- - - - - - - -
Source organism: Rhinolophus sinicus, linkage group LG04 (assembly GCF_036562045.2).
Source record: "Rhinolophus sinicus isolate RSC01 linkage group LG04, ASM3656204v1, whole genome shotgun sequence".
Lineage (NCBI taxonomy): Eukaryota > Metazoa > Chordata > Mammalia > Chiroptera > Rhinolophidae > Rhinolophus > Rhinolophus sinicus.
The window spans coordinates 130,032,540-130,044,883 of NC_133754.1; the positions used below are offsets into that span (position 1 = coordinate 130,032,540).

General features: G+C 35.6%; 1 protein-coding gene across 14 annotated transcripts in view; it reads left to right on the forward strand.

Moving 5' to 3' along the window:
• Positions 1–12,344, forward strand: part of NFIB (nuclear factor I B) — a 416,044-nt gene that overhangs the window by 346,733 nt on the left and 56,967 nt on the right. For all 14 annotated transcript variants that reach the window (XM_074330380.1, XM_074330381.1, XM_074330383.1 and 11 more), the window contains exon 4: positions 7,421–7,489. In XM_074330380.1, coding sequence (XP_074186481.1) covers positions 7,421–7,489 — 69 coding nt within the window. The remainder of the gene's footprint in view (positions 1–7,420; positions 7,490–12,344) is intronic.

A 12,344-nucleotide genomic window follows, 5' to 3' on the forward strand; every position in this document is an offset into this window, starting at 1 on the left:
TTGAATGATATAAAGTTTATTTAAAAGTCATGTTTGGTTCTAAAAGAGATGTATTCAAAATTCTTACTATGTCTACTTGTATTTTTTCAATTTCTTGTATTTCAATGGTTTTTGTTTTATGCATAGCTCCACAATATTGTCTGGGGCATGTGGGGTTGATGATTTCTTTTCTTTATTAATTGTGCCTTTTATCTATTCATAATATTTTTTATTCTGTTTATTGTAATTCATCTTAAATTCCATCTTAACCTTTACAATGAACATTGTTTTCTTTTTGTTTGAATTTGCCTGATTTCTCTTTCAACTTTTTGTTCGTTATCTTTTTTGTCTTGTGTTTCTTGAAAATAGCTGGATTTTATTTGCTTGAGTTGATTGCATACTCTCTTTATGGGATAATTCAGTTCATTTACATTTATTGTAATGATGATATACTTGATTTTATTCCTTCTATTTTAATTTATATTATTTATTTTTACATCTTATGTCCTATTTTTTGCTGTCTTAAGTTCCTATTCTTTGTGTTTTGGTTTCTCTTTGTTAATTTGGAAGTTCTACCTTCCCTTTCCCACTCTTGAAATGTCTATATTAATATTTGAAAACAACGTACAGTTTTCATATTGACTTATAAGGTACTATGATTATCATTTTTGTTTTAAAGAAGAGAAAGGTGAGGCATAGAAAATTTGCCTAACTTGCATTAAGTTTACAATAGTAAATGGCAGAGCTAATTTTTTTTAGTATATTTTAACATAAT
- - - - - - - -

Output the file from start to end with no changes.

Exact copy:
Source organism: Rhinolophus sinicus, linkage group LG04 (assembly GCF_036562045.2).
Source record: "Rhinolophus sinicus isolate RSC01 linkage group LG04, ASM3656204v1, whole genome shotgun sequence".
Lineage (NCBI taxonomy): Eukaryota > Metazoa > Chordata > Mammalia > Chiroptera > Rhinolophidae > Rhinolophus > Rhinolophus sinicus.
The window spans coordinates 130,032,540-130,044,883 of NC_133754.1; the positions used below are offsets into that span (position 1 = coordinate 130,032,540).

General features: G+C 35.6%; 1 protein-coding gene across 14 annotated transcripts in view; it reads left to right on the forward strand.

Moving 5' to 3' along the window:
• Positions 1–12,344, forward strand: part of NFIB (nuclear factor I B) — a 416,044-nt gene that overhangs the window by 346,733 nt on the left and 56,967 nt on the right. For all 14 annotated transcript variants that reach the window (XM_074330380.1, XM_074330381.1, XM_074330383.1 and 11 more), the window contains exon 4: positions 7,421–7,489. In XM_074330380.1, coding sequence (XP_074186481.1) covers positions 7,421–7,489 — 69 coding nt within the window. The remainder of the gene's footprint in view (positions 1–7,420; positions 7,490–12,344) is intronic.

A 12,344-nucleotide genomic window follows, 5' to 3' on the forward strand; every position in this document is an offset into this window, starting at 1 on the left:
TTGAATGATATAAAGTTTATTTAAAAGTCATGTTTGGTTCTAAAAGAGATGTATTCAAAATTCTTACTATGTCTACTTGTATTTTTTCAATTTCTTGTATTTCAATGGTTTTTGTTTTATGCATAGCTCCACAATATTGTCTGGGGCATGTGGGGTTGATGATTTCTTTTCTTTATTAATTGTGCCTTTTATCTATTCATAATATTTTTTATTCTGTTTATTGTAATTCATCTTAAATTCCATCTTAACCTTTACAATGAACATTGTTTTCTTTTTGTTTGAATTTGCCTGATTTCTCTTTCAACTTTTTGTTCGTTATCTTTTTTGTCTTGTGTTTCTTGAAAATAGCTGGATTTTATTTGCTTGAGTTGATTGCATACTCTCTTTATGGGATAATTCAGTTCATTTACATTTATTGTAATGATGATATACTTGATTTTATTCCTTCTATTTTAATTTATATTATTTATTTTTACATCTTATGTCCTATTTTTTGCTGTCTTAAGTTCCTATTCTTTGTGTTTTGGTTTCTCTTTGTTAATTTGGAAGTTCTACCTTCCCTTTCCCACTCTTGAAATGTCTATATTAATATTTGAAAACAACGTACAGTTTTCATATTGACTTATAAGGTACTATGATTATCATTTTTGTTTTAAAGAAGAGAAAGGTGAGGCATAGAAAATTTGCCTAACTTGCATTAAGTTTACAATAGTAAATGGCAGAGCTAATTTTTTTTAGTATATTTTAACATAAT